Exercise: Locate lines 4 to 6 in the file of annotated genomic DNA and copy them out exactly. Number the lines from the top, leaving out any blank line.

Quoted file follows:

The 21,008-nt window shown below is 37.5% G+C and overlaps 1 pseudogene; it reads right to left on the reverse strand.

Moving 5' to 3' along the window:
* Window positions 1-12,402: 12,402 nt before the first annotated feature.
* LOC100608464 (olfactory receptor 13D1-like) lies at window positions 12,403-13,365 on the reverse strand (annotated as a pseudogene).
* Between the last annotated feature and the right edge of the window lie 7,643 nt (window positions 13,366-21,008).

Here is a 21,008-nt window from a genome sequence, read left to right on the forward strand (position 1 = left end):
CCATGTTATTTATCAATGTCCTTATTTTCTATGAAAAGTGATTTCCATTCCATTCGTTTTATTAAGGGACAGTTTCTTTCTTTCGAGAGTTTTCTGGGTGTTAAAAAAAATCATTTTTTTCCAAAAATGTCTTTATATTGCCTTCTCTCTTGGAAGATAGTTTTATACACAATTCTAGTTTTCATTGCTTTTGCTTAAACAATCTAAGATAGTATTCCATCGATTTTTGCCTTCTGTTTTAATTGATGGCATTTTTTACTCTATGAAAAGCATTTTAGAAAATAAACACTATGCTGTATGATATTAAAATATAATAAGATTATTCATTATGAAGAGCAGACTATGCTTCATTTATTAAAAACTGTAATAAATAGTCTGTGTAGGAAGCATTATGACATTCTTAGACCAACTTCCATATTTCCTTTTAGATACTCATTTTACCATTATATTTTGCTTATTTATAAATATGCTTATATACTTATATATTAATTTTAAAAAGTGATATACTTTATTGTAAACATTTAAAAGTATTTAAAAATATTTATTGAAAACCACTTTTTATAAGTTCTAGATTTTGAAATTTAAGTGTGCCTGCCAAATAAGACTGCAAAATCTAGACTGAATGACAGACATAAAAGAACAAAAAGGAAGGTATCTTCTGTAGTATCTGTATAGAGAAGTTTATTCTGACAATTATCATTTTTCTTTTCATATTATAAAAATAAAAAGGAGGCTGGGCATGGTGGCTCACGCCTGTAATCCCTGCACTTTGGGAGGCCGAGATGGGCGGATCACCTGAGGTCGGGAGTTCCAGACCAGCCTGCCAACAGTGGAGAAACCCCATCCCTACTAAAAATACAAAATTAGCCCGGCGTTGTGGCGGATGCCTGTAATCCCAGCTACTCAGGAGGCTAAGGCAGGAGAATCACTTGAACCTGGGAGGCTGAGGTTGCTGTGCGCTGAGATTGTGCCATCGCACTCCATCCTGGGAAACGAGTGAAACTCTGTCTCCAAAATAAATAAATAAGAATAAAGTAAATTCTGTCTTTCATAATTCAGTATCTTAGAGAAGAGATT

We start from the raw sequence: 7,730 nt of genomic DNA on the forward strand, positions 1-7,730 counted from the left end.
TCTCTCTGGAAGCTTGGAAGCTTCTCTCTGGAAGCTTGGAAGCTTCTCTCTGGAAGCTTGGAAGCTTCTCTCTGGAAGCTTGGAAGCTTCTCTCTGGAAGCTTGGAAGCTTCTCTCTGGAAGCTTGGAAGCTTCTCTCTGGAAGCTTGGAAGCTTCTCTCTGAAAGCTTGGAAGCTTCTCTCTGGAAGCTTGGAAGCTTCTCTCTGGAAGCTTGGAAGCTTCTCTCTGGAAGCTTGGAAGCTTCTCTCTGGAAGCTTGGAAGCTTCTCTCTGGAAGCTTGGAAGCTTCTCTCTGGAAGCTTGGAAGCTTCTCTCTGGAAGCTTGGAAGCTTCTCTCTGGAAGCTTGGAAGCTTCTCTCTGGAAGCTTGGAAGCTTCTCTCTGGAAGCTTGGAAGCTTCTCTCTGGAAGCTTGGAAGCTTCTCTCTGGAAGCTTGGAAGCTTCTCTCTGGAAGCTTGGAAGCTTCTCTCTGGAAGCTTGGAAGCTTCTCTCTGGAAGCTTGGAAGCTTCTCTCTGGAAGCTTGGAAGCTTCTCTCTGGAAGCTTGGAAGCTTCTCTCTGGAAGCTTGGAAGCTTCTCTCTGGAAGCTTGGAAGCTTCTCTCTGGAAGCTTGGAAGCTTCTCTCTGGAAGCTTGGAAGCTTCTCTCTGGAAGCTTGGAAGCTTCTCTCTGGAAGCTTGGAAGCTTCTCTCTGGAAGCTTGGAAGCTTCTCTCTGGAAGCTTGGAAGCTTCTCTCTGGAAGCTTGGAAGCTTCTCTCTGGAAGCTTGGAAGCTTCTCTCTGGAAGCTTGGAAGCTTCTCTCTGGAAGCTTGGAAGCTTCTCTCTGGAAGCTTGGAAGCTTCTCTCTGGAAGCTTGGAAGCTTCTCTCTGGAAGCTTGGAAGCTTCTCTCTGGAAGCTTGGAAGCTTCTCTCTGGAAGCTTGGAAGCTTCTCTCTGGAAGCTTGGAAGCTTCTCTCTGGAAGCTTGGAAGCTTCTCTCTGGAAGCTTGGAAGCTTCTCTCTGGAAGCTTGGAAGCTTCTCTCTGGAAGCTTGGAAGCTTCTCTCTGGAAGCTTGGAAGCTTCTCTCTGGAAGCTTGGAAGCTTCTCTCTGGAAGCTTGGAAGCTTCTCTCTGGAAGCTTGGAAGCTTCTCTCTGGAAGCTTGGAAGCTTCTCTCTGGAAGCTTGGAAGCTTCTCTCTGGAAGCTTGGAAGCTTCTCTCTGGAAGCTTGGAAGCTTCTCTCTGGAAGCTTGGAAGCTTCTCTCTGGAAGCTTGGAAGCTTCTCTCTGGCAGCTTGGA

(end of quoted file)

* LOC100608464 (olfactory receptor 13D1-like) lies at window positions 12,403-13,365 on the reverse strand (annotated as a pseudogene).
* Between the last annotated feature and the right edge of the window lie 7,643 nt (window positions 13,366-21,008).

Here is a 21,008-nt window from a genome sequence, read left to right on the forward strand (position 1 = left end):